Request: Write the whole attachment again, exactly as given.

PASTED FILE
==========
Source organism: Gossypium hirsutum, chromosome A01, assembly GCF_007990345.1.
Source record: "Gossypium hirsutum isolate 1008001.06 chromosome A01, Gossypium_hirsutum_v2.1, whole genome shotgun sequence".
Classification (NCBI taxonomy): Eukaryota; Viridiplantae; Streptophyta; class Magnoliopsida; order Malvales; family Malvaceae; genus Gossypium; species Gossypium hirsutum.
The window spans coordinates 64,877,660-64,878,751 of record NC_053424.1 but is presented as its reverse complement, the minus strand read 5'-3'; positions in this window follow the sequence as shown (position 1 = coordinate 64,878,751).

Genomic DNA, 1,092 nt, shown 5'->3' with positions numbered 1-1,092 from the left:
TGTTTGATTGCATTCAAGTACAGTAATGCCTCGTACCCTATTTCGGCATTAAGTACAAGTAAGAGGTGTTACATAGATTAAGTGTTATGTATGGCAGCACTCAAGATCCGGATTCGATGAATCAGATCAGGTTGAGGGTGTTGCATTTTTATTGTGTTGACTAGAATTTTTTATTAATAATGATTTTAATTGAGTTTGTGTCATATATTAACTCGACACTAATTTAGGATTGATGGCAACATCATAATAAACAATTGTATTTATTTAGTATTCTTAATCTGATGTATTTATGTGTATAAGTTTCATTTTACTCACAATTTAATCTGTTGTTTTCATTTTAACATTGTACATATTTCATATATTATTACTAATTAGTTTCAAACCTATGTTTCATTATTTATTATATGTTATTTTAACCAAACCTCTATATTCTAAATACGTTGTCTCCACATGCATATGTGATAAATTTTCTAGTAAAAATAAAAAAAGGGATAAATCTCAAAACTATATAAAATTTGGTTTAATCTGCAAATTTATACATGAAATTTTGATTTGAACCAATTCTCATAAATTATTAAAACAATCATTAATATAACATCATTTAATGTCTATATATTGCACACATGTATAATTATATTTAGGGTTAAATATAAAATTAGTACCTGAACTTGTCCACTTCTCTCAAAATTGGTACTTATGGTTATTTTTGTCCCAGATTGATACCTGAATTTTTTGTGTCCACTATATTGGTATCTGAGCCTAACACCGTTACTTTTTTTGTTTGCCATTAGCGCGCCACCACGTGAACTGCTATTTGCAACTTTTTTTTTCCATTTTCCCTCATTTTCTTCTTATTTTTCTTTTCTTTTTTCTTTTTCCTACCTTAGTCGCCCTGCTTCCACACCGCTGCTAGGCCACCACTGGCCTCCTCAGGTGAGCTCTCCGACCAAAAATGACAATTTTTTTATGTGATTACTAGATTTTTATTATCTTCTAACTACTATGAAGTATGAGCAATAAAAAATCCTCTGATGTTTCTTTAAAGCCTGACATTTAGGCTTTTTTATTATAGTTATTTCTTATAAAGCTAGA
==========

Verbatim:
Source organism: Gossypium hirsutum, chromosome A01, assembly GCF_007990345.1.
Source record: "Gossypium hirsutum isolate 1008001.06 chromosome A01, Gossypium_hirsutum_v2.1, whole genome shotgun sequence".
Classification (NCBI taxonomy): Eukaryota; Viridiplantae; Streptophyta; class Magnoliopsida; order Malvales; family Malvaceae; genus Gossypium; species Gossypium hirsutum.
The window spans coordinates 64,877,660-64,878,751 of record NC_053424.1 but is presented as its reverse complement, the minus strand read 5'-3'; positions in this window follow the sequence as shown (position 1 = coordinate 64,878,751).

Genomic DNA, 1,092 nt, shown 5'->3' with positions numbered 1-1,092 from the left:
TGTTTGATTGCATTCAAGTACAGTAATGCCTCGTACCCTATTTCGGCATTAAGTACAAGTAAGAGGTGTTACATAGATTAAGTGTTATGTATGGCAGCACTCAAGATCCGGATTCGATGAATCAGATCAGGTTGAGGGTGTTGCATTTTTATTGTGTTGACTAGAATTTTTTATTAATAATGATTTTAATTGAGTTTGTGTCATATATTAACTCGACACTAATTTAGGATTGATGGCAACATCATAATAAACAATTGTATTTATTTAGTATTCTTAATCTGATGTATTTATGTGTATAAGTTTCATTTTACTCACAATTTAATCTGTTGTTTTCATTTTAACATTGTACATATTTCATATATTATTACTAATTAGTTTCAAACCTATGTTTCATTATTTATTATATGTTATTTTAACCAAACCTCTATATTCTAAATACGTTGTCTCCACATGCATATGTGATAAATTTTCTAGTAAAAATAAAAAAAGGGATAAATCTCAAAACTATATAAAATTTGGTTTAATCTGCAAATTTATACATGAAATTTTGATTTGAACCAATTCTCATAAATTATTAAAACAATCATTAATATAACATCATTTAATGTCTATATATTGCACACATGTATAATTATATTTAGGGTTAAATATAAAATTAGTACCTGAACTTGTCCACTTCTCTCAAAATTGGTACTTATGGTTATTTTTGTCCCAGATTGATACCTGAATTTTTTGTGTCCACTATATTGGTATCTGAGCCTAACACCGTTACTTTTTTTGTTTGCCATTAGCGCGCCACCACGTGAACTGCTATTTGCAACTTTTTTTTTCCATTTTCCCTCATTTTCTTCTTATTTTTCTTTTCTTTTTTCTTTTTCCTACCTTAGTCGCCCTGCTTCCACACCGCTGCTAGGCCACCACTGGCCTCCTCAGGTGAGCTCTCCGACCAAAAATGACAATTTTTTTATGTGATTACTAGATTTTTATTATCTTCTAACTACTATGAAGTATGAGCAATAAAAAATCCTCTGATGTTTCTTTAAAGCCTGACATTTAGGCTTTTTTATTATAGTTATTTCTTATAAAGCTAGA